In March 2011, he declared in his inauguration speech that the role of the media should be respected. Yet in May 2011, harsh restrictions on cyber cafés were made even tougher. On 14 September 2011, Sithu Zeya, a reporter for the Democratic Voice of Burma, had a previous prison sentence extended for 10 years on a charge of having reported information that could “damage the tranquillity and unity in the government”.
A general amnesty decreed on 13 January this year led to the release of all the Democratic Voice of Burma journalists, as well as independent reporters, and several dozen political prisoners. Then an engineer in the construction ministry initiated criminal proceedings against the Modern Weekly magazine and one of its reporters, Thet Su Aung. In March 2012, the newspaper The Voice was sued for defamation by the mining ministry.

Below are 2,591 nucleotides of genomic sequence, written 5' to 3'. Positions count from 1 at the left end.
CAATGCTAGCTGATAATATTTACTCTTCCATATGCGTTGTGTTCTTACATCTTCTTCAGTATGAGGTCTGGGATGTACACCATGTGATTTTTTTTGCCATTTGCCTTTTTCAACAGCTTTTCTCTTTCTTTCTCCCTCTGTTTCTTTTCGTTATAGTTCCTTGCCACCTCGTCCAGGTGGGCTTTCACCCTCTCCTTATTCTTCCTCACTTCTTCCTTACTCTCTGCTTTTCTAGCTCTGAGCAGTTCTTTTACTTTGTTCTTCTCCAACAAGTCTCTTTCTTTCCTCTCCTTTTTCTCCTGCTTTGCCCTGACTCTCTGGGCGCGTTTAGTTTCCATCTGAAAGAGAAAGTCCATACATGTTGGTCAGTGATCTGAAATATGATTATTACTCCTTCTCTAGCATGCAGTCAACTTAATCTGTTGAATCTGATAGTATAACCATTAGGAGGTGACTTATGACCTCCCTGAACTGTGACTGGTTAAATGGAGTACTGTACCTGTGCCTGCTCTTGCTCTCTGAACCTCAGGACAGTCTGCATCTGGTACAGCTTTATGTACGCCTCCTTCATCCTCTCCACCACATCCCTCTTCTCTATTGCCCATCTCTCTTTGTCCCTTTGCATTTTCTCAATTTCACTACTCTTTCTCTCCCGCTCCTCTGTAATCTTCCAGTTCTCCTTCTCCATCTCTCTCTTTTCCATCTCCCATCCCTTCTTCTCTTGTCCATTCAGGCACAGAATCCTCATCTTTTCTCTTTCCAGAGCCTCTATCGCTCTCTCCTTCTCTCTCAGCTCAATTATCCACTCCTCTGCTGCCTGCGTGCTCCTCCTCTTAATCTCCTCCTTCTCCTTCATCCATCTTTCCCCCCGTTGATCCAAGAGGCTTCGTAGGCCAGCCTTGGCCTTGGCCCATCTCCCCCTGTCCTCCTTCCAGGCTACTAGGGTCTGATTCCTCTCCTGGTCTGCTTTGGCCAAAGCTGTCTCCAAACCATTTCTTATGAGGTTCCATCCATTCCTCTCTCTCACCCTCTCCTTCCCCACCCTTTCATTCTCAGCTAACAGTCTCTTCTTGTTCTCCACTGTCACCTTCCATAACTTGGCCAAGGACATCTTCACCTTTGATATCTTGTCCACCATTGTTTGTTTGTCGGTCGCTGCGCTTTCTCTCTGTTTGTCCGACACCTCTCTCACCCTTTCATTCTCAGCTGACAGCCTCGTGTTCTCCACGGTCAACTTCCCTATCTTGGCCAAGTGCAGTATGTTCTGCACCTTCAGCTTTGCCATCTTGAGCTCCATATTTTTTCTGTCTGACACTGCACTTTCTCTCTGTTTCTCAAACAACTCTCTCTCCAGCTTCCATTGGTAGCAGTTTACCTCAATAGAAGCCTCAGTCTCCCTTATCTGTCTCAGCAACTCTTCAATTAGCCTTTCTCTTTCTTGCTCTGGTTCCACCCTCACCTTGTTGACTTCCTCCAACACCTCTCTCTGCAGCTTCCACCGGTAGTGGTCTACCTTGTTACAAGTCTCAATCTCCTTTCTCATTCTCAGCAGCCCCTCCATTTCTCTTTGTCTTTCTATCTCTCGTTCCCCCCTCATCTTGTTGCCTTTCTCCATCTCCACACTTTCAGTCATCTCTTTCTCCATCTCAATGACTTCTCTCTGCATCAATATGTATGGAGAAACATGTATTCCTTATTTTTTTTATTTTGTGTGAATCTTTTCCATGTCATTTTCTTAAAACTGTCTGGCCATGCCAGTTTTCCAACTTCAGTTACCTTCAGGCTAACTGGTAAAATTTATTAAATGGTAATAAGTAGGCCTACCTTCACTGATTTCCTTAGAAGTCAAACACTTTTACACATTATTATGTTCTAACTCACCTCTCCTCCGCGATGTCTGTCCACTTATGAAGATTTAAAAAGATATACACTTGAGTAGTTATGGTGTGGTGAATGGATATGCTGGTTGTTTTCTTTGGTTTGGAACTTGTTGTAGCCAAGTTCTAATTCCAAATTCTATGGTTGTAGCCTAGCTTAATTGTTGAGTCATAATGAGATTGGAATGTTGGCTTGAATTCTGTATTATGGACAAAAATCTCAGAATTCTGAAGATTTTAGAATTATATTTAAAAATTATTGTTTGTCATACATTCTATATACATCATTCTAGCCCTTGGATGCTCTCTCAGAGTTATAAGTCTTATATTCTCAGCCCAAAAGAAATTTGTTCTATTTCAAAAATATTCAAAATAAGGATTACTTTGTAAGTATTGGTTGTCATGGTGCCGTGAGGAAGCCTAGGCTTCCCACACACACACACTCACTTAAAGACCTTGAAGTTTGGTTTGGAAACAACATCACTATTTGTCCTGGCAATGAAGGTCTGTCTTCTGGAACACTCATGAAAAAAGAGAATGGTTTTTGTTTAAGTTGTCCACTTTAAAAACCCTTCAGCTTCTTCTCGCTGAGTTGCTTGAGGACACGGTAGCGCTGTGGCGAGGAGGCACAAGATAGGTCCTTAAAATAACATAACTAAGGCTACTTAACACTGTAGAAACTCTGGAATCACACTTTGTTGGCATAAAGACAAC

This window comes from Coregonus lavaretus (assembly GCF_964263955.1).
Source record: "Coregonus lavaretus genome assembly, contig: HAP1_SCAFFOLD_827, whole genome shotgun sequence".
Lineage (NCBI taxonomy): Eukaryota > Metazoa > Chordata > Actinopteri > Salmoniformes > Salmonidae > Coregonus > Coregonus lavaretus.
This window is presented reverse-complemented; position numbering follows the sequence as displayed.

Censorship has not completely disappeared under Thein Sein, despite his recognition of the international benefits that his moves toward political openness have brought. The repressive reactions of the notorious press scrutiny and registration division have returned in full force. The media-control agency summoned and reprimanded two newspapers in March 2012, following publication of articles deemed to violate official policy.
Thein Sein could be the last member of the Burmese junta to be listed as a predator. To achieve this, he should undertake legal reforms that would annul the Electronic Act against unauthorized use of digital media, and the state of emergency law, as well as enact a media law to end censorship. He should also order the release of four journalists and a blogger who are still imprisoned.